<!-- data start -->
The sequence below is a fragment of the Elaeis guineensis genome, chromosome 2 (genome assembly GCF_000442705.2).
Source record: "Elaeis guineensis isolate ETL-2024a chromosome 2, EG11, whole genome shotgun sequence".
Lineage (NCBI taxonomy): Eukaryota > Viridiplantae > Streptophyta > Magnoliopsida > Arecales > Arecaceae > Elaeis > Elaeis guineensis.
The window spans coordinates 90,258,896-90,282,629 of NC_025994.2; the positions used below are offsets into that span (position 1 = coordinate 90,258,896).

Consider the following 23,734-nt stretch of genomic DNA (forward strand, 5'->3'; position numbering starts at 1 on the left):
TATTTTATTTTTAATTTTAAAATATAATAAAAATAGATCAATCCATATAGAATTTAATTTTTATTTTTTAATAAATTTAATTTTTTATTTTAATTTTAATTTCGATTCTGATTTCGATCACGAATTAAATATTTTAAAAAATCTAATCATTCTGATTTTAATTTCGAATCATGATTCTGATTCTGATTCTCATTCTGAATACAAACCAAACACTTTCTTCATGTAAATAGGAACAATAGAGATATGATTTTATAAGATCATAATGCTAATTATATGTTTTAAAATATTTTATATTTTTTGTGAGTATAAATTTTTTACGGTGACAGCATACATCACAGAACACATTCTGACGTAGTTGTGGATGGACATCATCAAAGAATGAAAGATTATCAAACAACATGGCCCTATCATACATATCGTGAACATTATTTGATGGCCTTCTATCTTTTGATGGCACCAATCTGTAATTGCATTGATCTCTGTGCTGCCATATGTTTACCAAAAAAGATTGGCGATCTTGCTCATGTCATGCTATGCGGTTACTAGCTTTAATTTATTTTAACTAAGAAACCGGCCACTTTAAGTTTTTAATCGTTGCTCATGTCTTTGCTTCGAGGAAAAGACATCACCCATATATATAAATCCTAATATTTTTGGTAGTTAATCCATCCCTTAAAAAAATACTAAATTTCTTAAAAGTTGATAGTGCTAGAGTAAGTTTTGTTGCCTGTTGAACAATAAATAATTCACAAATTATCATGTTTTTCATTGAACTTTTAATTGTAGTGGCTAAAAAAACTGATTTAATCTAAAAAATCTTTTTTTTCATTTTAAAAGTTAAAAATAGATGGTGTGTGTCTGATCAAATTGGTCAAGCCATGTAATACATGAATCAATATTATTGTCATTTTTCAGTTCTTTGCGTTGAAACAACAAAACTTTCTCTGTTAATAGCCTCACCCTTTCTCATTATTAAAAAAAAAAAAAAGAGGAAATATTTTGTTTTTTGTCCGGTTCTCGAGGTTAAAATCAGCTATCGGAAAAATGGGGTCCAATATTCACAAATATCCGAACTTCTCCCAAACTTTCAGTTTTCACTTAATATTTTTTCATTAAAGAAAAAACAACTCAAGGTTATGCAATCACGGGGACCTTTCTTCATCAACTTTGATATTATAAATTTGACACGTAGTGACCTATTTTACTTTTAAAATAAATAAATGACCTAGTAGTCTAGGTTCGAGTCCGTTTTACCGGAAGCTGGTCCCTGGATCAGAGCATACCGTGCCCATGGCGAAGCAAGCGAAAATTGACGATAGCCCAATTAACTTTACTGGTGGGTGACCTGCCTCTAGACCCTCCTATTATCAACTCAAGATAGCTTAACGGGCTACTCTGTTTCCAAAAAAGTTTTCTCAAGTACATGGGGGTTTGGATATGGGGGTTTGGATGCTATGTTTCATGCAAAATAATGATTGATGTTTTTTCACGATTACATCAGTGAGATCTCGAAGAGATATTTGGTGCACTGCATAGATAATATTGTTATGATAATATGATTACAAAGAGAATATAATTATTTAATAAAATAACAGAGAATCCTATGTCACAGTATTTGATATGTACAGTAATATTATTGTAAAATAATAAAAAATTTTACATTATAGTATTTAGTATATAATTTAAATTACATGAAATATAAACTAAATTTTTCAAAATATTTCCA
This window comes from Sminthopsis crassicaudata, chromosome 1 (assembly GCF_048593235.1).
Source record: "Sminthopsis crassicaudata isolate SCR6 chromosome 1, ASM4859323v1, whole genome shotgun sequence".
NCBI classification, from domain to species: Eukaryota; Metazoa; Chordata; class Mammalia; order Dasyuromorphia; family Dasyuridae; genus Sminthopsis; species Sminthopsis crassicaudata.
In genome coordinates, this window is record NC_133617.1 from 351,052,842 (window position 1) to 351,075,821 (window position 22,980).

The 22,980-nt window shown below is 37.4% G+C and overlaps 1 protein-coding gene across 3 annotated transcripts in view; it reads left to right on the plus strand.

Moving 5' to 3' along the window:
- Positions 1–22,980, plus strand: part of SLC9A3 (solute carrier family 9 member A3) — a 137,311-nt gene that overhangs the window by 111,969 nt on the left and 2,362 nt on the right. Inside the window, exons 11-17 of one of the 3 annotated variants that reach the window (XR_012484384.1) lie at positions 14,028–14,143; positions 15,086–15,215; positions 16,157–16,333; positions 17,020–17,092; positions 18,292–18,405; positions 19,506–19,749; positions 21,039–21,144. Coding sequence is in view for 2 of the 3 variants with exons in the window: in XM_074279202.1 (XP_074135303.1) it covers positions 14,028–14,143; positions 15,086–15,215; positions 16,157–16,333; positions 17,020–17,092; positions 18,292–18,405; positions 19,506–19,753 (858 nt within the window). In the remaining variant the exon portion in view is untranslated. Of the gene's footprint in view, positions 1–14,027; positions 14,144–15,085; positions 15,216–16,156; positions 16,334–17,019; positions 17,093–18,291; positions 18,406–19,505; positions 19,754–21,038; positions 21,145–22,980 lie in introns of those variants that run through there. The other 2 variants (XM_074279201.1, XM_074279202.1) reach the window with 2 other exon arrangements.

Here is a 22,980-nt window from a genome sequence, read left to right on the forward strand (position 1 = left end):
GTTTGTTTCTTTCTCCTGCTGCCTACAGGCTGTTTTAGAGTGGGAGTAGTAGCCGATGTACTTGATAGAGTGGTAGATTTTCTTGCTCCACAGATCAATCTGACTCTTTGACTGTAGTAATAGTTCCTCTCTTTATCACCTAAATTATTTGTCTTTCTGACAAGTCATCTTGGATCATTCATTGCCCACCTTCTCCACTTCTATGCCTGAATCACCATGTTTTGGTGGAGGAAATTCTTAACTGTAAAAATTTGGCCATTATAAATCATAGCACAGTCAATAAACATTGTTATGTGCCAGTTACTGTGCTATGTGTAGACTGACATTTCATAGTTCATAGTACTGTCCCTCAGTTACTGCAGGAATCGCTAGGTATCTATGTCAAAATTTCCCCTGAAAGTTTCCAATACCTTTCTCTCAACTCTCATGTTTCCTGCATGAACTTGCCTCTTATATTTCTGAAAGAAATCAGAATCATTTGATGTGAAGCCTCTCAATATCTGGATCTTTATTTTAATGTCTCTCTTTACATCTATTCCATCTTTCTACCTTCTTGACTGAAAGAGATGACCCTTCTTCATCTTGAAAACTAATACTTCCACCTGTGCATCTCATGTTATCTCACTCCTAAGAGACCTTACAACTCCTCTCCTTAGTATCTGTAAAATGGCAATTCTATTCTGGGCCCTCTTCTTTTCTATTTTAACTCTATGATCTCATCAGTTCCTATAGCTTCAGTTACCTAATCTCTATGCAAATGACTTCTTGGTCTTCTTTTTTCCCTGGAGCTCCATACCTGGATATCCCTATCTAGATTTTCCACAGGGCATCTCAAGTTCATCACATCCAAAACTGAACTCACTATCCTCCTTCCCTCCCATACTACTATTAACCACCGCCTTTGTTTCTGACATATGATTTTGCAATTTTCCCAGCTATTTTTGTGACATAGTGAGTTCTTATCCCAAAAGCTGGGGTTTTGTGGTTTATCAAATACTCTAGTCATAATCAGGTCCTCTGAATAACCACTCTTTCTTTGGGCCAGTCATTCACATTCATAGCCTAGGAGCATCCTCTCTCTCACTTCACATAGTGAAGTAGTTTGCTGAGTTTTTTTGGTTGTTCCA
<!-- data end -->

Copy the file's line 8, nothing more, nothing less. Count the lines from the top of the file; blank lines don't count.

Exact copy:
Source record: "Sminthopsis crassicaudata isolate SCR6 chromosome 1, ASM4859323v1, whole genome shotgun sequence".